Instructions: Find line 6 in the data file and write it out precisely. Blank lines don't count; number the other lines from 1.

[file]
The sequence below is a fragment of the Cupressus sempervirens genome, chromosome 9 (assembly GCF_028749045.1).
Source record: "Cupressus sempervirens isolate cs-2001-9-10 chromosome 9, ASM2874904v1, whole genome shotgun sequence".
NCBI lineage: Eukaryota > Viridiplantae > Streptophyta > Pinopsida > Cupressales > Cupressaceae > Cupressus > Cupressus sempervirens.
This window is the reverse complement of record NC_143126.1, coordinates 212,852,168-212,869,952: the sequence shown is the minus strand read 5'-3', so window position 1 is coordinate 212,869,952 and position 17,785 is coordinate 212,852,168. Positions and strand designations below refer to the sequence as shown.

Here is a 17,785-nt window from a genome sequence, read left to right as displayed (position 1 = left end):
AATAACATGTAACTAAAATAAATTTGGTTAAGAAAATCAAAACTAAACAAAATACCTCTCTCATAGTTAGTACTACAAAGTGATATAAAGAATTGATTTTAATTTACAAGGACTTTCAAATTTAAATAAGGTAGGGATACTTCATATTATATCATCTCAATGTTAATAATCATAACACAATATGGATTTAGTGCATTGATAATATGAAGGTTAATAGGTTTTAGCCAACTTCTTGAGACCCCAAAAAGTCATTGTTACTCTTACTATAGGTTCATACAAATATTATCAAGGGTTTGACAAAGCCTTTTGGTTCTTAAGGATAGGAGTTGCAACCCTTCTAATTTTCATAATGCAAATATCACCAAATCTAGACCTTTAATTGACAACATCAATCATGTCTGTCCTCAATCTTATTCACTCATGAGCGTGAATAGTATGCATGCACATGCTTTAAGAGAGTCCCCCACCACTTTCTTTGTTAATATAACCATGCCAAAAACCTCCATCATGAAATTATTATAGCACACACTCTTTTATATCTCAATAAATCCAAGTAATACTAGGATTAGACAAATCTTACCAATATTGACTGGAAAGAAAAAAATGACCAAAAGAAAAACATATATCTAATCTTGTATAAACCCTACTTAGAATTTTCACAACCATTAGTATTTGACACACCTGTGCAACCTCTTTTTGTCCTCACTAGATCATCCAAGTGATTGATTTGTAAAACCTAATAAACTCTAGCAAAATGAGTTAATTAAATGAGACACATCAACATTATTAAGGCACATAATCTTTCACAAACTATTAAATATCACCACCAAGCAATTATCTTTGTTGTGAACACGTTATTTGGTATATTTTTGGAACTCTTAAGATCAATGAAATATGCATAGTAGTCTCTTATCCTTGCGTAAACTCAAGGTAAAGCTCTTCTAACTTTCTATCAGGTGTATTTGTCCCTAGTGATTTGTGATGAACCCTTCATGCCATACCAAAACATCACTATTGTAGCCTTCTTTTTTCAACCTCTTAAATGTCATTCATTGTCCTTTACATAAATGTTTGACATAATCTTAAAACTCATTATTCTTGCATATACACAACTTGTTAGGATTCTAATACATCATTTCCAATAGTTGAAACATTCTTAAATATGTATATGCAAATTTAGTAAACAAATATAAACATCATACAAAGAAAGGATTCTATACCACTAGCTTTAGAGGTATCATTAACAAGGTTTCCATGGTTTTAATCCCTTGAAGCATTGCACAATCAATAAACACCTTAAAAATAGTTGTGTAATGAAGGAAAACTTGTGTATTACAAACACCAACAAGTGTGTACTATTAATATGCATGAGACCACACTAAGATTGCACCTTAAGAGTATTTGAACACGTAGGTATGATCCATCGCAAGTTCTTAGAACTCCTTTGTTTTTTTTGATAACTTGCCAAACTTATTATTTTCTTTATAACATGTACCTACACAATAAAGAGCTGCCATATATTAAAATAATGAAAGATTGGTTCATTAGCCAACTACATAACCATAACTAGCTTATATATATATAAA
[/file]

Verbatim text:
AATAACATGTAACTAAAATAAATTTGGTTAAGAAAATCAAAACTAAACAAAATACCTCTCTCATAGTTAGTACTACAAAGTGATATAAAGAATTGATTTTAATTTACAAGGACTTTCAAATTTAAATAAGGTAGGGATACTTCATATTATATCATCTCAATGTTAATAATCATAACACAATATGGATTTAGTGCATTGATAATATGAAGGTTAATAGGTTTTAGCCAACTTCTTGAGACCCCAAAAAGTCATTGTTACTCTTACTATAGGTTCATACAAATATTATCAAGGGTTTGACAAAGCCTTTTGGTTCTTAAGGATAGGAGTTGCAACCCTTCTAATTTTCATAATGCAAATATCACCAAATCTAGACCTTTAATTGACAACATCAATCATGTCTGTCCTCAATCTTATTCACTCATGAGCGTGAATAGTATGCATGCACATGCTTTAAGAGAGTCCCCCACCACTTTCTTTGTTAATATAACCATGCCAAAAACCTCCATCATGAAATTATTATAGCACACACTCTTTTATATCTCAATAAATCCAAGTAATACTAGGATTAGACAAATCTTACCAATATTGACTGGAAAGAAAAAAATGACCAAAAGAAAAACATATATCTAATCTTGTATAAACCCTACTTAGAATTTTCACAACCATTAGTATTTGACACACCTGTGCAACCTCTTTTTGTCCTCACTAGATCATCCAAGTGATTGATTTGTAAAACCTAATAAACTCTAGCAAAATGAGTTAATTAAATGAGACACATCAACATTATTAAGGCACATAATCTTTCACAAACTATTAAATATCACCACCAAGCAATTATCTTTGTTGTGAACACGTTATTTGGTATATTTTTGGAACTCTTAAGATCAATGAAATATGCATAGTAGTCTCTTATCCTTGCGTAAACTCAAGGTAAAGCTCTTCTAACTTTCTATCAGGTGTATTTGTCCCTAGTGATTTGTGATGAACCCTTCATGCCATACCAAAACATCACTATTGTAGCCTTCTTTTTTCAACCTCTTAAATGTCATTCATTGTCCTTTACATAAATGTTTGACATAATCTTAAAACTCATTATTCTTGCATATACACAACTTGTTAGGATTCTAATACATCATTTCCAATAGTTGAAACATTCTTAAATATGTATATGCAAATTTAGTAAACAAATATAAACATCATACAAAGAAAGGATTCTATACCACTAGCTTTAGAGGTATCATTAACAAGGTTTCCATGGTTTTAATCCCTTGAAGCATTGCACAATCAATAAACACCTTAAAAATAGTTGTGTAATGAAGGAAAACTTGTGTATTACAAACACCAACAAGTGTGTACTATTAATATGCATGAGACCACACTAAGATTGCACCTTAAGAGTATTTGAACACGTAGGTATGATCCATCGCAAGTTCTTAGAACTCCTTTGTTTTTTTTGATAACTTGCCAAACTTATTATTTTCTTTATAACATGTACCTACACAATAAAGAGCTGCCATATATTAAAATAATGAAAGATTGGTTCATTAGCCAACTACATAACCATAACTAGCTTATATATATATAAA